By Kamal Salibi
This day Lebanon is without doubt one of the world's such a lot divided international locations - if it is still a rustic in any respect. yet sarcastically the faction-ridden Lebanese, either Christians and Muslims, have by no means proven a keener attention of universal identification. How can this be? The Lebanese historian Kamal S. Salibi examines, within the mild of contemporary scholarship, the historic myths on which his country's warring groups have dependent their conflicting visions of the Lebanese country. The Lebanese have continually lacked a typical imaginative and prescient in their previous. From the start Muslims and Christians have disagreed essentially over their country's historic legitimacy: Christians quite often have affirmed it, Muslims have tended to stress Lebanon's position in a broader Arab heritage. either teams have used nationalist principles in a harmful online game, which at a deeper point contains archaic loyalties and tribal rivalries. yet Lebanon can't have the funds for those conflicting visions whether it is to improve and keep a feeling of political neighborhood. during his vigorous exposition, Salibi deals an incredible reinterpretation of Lebanese historical past and gives insights into the dynamic of Lebanon's contemporary clash. He additionally provides an account of the way the photographs of groups which underlie glossy nationalism are created.
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Additional resources for A House of Many Mansions
No one denied that the other four countries were equally artificial; 32 A HOUSE OF MANY MANSIONS the point lay elsewhere. Among the Syrians, Iraqis, Transjordanians and Palestinian Arabs, no one seriously advanced a thesis in support of the national validity of the given country. Among the Lebanese, however, there were those who did, which amounted to a serious aberration, and one which could not be allowed to pass. By refusing to accept the national validity of their given countries as a matter of Arab nationalist principle, the other Arabs, paradoxically, did manage in time to secure an accepted legitimacy for these countries as states.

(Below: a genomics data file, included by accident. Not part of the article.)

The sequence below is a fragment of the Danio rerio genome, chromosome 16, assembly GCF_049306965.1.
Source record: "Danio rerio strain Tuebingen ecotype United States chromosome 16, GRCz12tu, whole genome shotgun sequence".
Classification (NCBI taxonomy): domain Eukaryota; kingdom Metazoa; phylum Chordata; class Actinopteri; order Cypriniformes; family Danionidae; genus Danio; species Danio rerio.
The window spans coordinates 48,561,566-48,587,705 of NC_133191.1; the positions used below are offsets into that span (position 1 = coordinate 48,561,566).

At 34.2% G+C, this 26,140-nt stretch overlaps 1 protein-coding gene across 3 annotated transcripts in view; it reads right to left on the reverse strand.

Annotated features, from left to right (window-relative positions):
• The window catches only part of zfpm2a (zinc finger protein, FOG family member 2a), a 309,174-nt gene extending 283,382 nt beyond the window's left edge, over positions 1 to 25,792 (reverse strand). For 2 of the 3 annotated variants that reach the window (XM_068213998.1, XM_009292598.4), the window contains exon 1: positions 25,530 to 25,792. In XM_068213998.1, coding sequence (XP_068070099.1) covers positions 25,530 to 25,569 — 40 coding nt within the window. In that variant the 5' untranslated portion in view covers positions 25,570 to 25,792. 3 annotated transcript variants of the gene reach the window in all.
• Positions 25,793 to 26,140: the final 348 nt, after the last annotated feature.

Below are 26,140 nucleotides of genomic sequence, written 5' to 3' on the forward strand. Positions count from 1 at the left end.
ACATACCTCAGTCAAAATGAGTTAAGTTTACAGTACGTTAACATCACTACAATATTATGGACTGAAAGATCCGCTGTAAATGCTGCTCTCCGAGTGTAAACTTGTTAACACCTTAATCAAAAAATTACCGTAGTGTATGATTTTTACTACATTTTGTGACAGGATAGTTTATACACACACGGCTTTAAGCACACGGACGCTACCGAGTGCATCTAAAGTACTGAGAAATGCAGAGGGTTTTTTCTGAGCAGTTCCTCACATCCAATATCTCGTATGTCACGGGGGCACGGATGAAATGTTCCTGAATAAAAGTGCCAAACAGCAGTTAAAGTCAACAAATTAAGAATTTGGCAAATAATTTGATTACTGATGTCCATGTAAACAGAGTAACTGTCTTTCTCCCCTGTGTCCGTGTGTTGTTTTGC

In Syria there was the example of the Christians which the Muslims could now follow. Moreover, leading Syrian cities such as Beirut, Damascus and Aleppo already had the prerequisite degree of social development to encourage the growth of nationalism, as well as an evolving and politically ambitious class of Muslim city notables who were willing to drop old ideas and adopt new ones, and so set the example for others. While the Ottoman empire lasted, Arab nationalism among the Muslims of Syria remained for the most part the preserve of these city notables, and the mainly Sunnite intellectual circles with which they were associated.
Arab nationalism, as it came to exist in the Arab world after the first world war, was more of a romantic ideal than a political movement with clear precepts and a set programme. Moreover, it meant different things to its Muslim and Christian adherents. Although Muslim Arab nationalists, usually with great sincerity, spoke of Arabism a s being secular, they could not dissociate it from Islam: if for no other reason, because Arab history is difficult to dissociate from Islamic history. The Christian view of Arabism could only be secular; but the Christian Arab nationalists could not deny that the central fact of Arab history was the mission of Muhammad, who was not only the F'rophet of Islam but also the first leader to give the Arabs political unity under its religious and political banner.